<blockquote><a href="#140500"><em>In reply to mikefarinha:</em></a></blockquote><p>Also, a random thought, Windows as a Cloud OS is already starting to take shape using either your MS account or Office 365 account you have your recent documents follow you around which you can open with a native client or in a web client, the Windows Timeline feature that is to be released soon is more of a (Windows) cloud feature rather than an (Windows) client feature.</p>

  • Josh Durston

    10 July, 2017 - 12:53 pm

    <p>I would love Windows as a service. I'm always building and tearing down machines at home as kind of a hobby. To get rid of a hardware based licensing model would be awesome. Give me a consumer license good for 5 machines like they do with Office 365, and I would be happy. I never have more than 3 PCs running at any point in time, but which 3 depends on what sort of application I'm messing around with that month.</p>

    • Mike_Peluso

      10 July, 2017 - 2:32 pm

      <blockquote><a href="#140573"><em>In reply to Josh_Durston:</em></a></blockquote><p>That is exactly what I would like, possibly with the addition of Xbox Live and/or Xbox Game Pass. for a couple of user accounts. </p>

  • KingPCGeek

    Premium Member
    10 July, 2017 - 1:02 pm

    <p>Most users I have on Windows 10 do not have Office installed nor do they need it. The users I have on Office 365 are for the most part on Windows 7. Not seeing a need to go from $12 a month to $20 or $0 a month to $20.</p>

    • lvthunder

      Premium Member
      10 July, 2017 - 1:28 pm

      <blockquote><a href="#140579"><em>In reply to KingPCGeek:</em></a></blockquote><p>Not everyone in your company has email? Plus you wouldn't really be going from $0 to $20 a month since you had to pay the $200 for Windows Pro in the first place. Plus I could see small and medium sized businesses wanting security and device management for Office apps and Windows 10, and a centralized IT console as well.</p>

      • KingPCGeek

        Premium Member
        10 July, 2017 - 3:27 pm

        <blockquote><a href="#140610"><em>In reply to lvthunder:</em></a></blockquote><p>Yes, everyone has email. Believe it or not there is email besides Exchange. Mailenable works wonders for my remote users who are not employees of my company and only need the PC I provide them for one thing, to connect to my central system via a SSH client. And no I do not have to pay $200 for Windows Pro when it comes preinstalled on the $450 PCs I provide to them, Oh and I do have central security management with a centralized IT console via Trend Micro at about $20 a year per user. </p><p><br></p><p>Mailenable cost me about $1000 about 12 years ago and about $500 a year in maintenance for 110 users and includes Active Sync capabilities. Just in case these users do get a random Excel or Word file then the Libre Office we install works just fine.</p><p><br></p>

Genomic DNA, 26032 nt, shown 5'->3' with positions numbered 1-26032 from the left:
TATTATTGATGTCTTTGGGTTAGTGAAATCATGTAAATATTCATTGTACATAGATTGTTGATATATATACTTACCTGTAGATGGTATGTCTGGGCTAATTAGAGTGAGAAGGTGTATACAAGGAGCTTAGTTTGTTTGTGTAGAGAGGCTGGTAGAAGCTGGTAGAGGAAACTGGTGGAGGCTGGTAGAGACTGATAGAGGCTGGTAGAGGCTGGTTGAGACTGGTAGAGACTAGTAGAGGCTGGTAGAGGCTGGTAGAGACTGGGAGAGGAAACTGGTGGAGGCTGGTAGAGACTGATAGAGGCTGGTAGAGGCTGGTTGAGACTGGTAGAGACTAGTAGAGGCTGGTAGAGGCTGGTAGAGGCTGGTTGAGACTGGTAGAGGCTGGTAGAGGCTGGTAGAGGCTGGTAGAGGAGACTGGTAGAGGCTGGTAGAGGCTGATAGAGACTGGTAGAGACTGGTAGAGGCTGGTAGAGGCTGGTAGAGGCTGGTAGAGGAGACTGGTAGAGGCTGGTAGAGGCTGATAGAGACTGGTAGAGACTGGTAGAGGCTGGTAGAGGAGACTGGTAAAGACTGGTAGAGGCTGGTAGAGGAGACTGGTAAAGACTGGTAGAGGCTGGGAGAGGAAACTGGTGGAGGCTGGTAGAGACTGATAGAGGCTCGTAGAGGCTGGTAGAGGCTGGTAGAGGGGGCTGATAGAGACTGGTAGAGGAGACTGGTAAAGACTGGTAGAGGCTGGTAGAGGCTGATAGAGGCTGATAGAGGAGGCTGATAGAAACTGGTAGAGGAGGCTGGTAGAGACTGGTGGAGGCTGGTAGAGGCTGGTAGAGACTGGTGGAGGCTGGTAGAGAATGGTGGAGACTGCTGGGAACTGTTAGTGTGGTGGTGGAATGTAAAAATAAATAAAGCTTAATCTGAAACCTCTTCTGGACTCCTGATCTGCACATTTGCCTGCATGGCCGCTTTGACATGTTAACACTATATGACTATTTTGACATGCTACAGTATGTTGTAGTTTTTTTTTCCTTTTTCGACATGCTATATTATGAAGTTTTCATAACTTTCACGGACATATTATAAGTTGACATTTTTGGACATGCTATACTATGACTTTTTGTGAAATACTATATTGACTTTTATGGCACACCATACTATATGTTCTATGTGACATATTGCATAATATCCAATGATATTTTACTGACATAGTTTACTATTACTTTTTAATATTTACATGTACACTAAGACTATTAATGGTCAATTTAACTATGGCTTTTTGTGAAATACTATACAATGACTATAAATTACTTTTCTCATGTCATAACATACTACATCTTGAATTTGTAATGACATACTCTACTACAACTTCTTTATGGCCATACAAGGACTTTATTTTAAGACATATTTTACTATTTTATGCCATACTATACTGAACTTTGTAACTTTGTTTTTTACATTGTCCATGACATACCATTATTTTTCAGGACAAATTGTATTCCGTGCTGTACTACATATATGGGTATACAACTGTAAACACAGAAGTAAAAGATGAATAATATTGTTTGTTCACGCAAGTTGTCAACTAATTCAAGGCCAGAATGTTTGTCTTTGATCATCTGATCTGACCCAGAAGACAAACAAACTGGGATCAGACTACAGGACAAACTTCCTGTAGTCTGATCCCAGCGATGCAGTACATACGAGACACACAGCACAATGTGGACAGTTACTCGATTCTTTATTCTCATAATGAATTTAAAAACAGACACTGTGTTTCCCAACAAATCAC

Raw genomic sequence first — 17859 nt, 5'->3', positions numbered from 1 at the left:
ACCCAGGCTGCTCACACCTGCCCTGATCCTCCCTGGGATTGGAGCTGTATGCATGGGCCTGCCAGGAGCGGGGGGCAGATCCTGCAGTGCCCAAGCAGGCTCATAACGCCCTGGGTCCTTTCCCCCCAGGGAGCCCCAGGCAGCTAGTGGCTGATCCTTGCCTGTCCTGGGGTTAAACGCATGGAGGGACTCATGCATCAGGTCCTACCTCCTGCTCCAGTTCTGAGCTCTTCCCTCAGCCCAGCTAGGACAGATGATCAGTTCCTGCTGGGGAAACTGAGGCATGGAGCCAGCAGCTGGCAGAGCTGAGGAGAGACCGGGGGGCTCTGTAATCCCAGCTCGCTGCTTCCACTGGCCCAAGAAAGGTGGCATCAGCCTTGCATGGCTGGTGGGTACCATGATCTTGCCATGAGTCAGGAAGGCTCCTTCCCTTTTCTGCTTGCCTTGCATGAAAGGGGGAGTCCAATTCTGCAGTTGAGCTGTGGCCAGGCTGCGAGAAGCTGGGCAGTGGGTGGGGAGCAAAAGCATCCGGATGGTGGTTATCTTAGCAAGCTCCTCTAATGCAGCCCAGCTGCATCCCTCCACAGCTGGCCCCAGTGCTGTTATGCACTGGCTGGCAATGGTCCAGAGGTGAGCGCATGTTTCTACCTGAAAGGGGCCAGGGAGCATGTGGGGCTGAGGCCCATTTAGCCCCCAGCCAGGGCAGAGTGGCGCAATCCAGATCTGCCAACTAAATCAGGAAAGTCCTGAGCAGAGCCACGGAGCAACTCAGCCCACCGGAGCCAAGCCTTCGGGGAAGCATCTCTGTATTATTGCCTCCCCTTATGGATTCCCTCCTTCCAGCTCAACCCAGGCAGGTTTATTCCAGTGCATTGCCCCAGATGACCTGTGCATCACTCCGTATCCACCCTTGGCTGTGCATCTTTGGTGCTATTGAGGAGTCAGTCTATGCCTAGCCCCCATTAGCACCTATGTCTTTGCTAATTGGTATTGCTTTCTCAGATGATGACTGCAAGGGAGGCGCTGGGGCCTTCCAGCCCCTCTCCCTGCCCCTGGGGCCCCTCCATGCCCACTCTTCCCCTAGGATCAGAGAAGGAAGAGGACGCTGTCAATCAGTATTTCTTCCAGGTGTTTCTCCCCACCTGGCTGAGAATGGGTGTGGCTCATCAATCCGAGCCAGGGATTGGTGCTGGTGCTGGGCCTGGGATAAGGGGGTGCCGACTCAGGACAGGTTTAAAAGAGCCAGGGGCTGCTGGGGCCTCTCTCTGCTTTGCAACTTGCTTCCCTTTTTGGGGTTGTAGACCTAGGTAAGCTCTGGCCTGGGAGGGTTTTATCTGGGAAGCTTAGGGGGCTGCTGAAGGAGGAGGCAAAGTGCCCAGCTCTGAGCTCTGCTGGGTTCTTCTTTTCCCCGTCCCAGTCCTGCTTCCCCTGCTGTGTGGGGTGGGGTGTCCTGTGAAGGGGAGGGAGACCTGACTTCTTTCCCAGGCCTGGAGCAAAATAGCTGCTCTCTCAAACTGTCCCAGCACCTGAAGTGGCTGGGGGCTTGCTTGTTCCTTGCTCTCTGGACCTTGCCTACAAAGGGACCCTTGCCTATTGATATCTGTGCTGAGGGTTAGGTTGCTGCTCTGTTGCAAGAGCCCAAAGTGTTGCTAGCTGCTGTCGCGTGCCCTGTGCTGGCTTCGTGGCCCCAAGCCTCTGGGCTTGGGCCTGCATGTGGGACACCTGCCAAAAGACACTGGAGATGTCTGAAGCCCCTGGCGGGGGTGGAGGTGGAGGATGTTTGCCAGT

• will

    Premium Member
    10 July, 2017 - 1:03 pm

    <p>Last year I was involved in a small survey and they asked several questions around combining Microsoft services for home including Office, Xbox Live, Grove and something I had never heard of Xbox Gaming library. Now that the latter is available it seems reasonable that possibly later this year, with the next update for Windows, they would announce such a service. </p><p>Question would be pricing. I am thinking $100-$150 for single person, $200-$250 for family?</p>

    • daveevad

      10 July, 2017 - 1:38 pm

      <blockquote><a href="#140588"><em>In reply to will:</em></a></blockquote><p>Family option would be great…unfortunately Microsoft seems to be adverse to family plans these days. The only music service without one &amp; they got rid of the XBL family pack years ago. fingers crossed tho. </p>

    • Dan1986ist

      Premium Member
      10 July, 2017 - 2:01 pm